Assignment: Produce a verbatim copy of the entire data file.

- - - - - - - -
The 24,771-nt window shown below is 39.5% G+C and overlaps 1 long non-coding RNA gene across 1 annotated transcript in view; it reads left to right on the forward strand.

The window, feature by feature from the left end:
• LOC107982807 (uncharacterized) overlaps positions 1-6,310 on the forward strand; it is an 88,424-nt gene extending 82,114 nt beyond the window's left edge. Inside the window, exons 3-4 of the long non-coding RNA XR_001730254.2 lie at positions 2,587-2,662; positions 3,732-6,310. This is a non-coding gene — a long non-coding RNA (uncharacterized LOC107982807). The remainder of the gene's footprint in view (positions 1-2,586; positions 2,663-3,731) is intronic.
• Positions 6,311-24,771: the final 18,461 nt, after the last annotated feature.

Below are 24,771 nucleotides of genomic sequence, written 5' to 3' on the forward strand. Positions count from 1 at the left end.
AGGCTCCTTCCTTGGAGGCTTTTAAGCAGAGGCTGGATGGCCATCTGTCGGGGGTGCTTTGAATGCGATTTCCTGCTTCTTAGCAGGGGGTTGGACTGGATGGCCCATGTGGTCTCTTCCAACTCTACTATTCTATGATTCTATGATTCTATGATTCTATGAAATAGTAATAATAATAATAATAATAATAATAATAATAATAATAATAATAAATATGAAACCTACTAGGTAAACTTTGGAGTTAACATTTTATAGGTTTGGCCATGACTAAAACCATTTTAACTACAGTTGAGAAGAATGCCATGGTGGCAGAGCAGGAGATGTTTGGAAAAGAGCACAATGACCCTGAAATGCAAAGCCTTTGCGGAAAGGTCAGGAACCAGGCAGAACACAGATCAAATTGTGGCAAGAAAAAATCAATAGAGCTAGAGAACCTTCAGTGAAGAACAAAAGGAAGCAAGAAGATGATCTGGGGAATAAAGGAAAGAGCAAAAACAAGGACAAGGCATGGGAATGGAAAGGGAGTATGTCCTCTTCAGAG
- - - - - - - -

The 24,771-nt window shown below is 39.5% G+C and overlaps 1 long non-coding RNA gene across 1 annotated transcript in view; it reads left to right on the forward strand.

The window, feature by feature from the left end:
• LOC107982807 (uncharacterized) overlaps positions 1-6,310 on the forward strand; it is an 88,424-nt gene extending 82,114 nt beyond the window's left edge. Inside the window, exons 3-4 of the long non-coding RNA XR_001730254.2 lie at positions 2,587-2,662; positions 3,732-6,310. This is a non-coding gene — a long non-coding RNA (uncharacterized LOC107982807). The remainder of the gene's footprint in view (positions 1-2,586; positions 2,663-3,731) is intronic.
• Positions 6,311-24,771: the final 18,461 nt, after the last annotated feature.

Below are 24,771 nucleotides of genomic sequence, written 5' to 3' on the forward strand. Positions count from 1 at the left end.
AGGCTCCTTCCTTGGAGGCTTTTAAGCAGAGGCTGGATGGCCATCTGTCGGGGGTGCTTTGAATGCGATTTCCTGCTTCTTAGCAGGGGGTTGGACTGGATGGCCCATGTGGTCTCTTCCAACTCTACTATTCTATGATTCTATGATTCTATGATTCTATGAAATAGTAATAATAATAATAATAATAATAATAATAATAATAATAATAATAAATATGAAACCTACTAGGTAAACTTTGGAGTTAACATTTTATAGGTTTGGCCATGACTAAAACCATTTTAACTACAGTTGAGAAGAATGCCATGGTGGCAGAGCAGGAGATGTTTGGAAAAGAGCACAATGACCCTGAAATGCAAAGCCTTTGCGGAAAGGTCAGGAACCAGGCAGAACACAGATCAAATTGTGGCAAGAAAAAATCAATAGAGCTAGAGAACCTTCAGTGAAGAACAAAAGGAAGCAAGAAGATGATCTGGGGAATAAAGGAAAGAGCAAAAACAAGGACAAGGCATGGGAATGGAAAGGGAGTATGTCCTCTTCAGAG